How to Make Pasta Dough

By Christina Collins

I started rolling pasta dough around age 4 or 5. I have very distinct memories of my great grandma GiGi and my aunt working so many eggs into a giant well of flour, to create a dough, that I would then be allowed to “roll into snakes.” It was one of my most favorite days when we made pasta dough. Unfortunately, I lost my great grandmother not too many years later and thus, my pasta making education ended and left me only as an experienced “snake maker!”

pasta party
making pasta

Many decades later, another family member inspired me to revisit pasta making. My youngest brother in law gifted me a pasta roller. That did it- I was hooked. Hard core. I dove right in and I haven’t looked back. I am full on obsessed, and year after year, the obsession grows stronger, and deeper.

I never stop watching videos, reading recipes, taking classes. When I can’t sleep, I think about ravioli fillings and pasta shapes and reflecting on the last dough batch. I think I would reach a true peak of happiness if I could just make pasta all day, every day.

Making pasta is equal parts science and soul.

Using a food processor, I can make fresh pasta in about 2 minutes. Watch how!
homemade Linguini

I can’t teach you how to cook with soul, but I can give you this tip. You can’t make pasta when you are angry- the pasta knows and it just won’t work. I know it sounds crazy, but it’s true. You need to clear your mind, focus only on the dough, and let yourself become one with it for the duration of the time it takes to create it, and bring it to life. It’s basically food yoga.

As far as the science part, there is of course the basic recipe. But in addition to following the recipe, it’s also helpful to understand how temperature of the room, humidity of the room, egg weight, egg liquid density (fresher eggs have denser whites), flour density differences, and even temperature of your work surface. These are the elements that drive my obsession because the more you understand each one of these components, the more refined your dough becomes.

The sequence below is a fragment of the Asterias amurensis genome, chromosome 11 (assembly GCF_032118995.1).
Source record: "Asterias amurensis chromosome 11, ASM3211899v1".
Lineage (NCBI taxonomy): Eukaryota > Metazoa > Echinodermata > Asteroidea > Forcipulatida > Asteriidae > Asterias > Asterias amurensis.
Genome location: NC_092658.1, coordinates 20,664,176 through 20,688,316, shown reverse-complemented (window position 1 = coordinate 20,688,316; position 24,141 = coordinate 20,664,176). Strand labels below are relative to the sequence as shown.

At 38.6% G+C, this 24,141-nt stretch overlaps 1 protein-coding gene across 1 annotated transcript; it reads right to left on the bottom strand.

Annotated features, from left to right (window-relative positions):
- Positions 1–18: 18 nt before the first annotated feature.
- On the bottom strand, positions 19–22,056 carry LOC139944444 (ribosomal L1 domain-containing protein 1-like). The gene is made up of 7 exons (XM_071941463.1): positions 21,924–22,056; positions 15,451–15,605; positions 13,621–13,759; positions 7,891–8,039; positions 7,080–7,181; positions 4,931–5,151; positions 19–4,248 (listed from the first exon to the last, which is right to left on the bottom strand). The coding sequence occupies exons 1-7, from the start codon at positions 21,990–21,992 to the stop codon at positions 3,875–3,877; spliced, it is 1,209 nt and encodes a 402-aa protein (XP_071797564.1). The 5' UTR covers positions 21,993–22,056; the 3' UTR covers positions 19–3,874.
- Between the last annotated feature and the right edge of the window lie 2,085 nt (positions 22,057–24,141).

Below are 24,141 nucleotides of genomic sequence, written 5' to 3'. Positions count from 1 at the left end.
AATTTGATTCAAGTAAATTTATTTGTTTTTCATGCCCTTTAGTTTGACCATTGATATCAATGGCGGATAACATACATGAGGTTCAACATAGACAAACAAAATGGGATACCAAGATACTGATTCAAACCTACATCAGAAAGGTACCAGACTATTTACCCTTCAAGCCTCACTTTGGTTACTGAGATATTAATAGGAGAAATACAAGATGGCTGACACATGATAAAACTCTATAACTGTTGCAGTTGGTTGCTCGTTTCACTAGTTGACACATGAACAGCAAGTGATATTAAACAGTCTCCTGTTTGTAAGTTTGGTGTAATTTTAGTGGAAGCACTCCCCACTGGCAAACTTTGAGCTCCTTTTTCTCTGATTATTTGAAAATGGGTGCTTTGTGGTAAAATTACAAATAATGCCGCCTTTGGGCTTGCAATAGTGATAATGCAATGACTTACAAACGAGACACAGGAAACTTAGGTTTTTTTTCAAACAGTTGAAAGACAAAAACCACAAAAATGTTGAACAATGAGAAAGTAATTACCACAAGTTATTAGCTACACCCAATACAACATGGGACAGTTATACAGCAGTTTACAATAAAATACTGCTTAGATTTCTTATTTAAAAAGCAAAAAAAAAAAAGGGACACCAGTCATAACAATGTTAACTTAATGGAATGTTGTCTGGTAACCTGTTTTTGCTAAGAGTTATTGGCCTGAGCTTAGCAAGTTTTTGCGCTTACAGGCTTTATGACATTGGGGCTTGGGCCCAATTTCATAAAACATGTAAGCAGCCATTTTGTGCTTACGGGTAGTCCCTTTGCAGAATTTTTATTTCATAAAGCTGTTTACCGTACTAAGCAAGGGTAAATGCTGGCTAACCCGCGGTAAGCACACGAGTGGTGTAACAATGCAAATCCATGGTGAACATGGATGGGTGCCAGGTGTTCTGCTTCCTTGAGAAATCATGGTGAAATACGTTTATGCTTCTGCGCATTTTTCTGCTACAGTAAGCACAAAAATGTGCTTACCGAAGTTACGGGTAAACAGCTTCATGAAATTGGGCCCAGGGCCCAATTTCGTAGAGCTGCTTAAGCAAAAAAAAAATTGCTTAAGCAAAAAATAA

All that said, it still takes a basic recipe and you don’t really need to know much more than that. The details I just mentioned take it to a whole other level but all you really need is a good recipe. After much research and many, many balls of dough, this is my pasta dough recipe.

  • 225 grams Double 00 flour
  • 75 grams semolina flour
  • 3 eggs
  • 2 egg yolks
  • .5 tsp olive oil
  • Pinch of salt (optional, controversial, but your choice)

Note: If the pasta is still dry after adding all the eggs, it could be because of the size of your eggs vs the size of my eggs. Just add a teaspoon of water at a time until you get the right consistency.

After many batches using the traditional “well method” and then moving to the kitchen aid approach for a time, I discovered using a food processor makes the best pasta dough (for me). The video above shows you how I make it.

Feaster Tip:

Pasta dough is very forgiving. You really can’t mess it up too easily, but patience is required and some basic knowledge that the humidity level, the temperature of a room, the size & weight of the eggs, etc. all influence how the dough decides to behave on any given day. But it will come together- you just have to use a little judgment and trust yourself. If it’s too dry, just add another egg yolk, or/and a teaspoon of water at a time. If you are using the food processor and if it’s not coming together in the perfect ball, just dump it on a board and knead it. You can do it!

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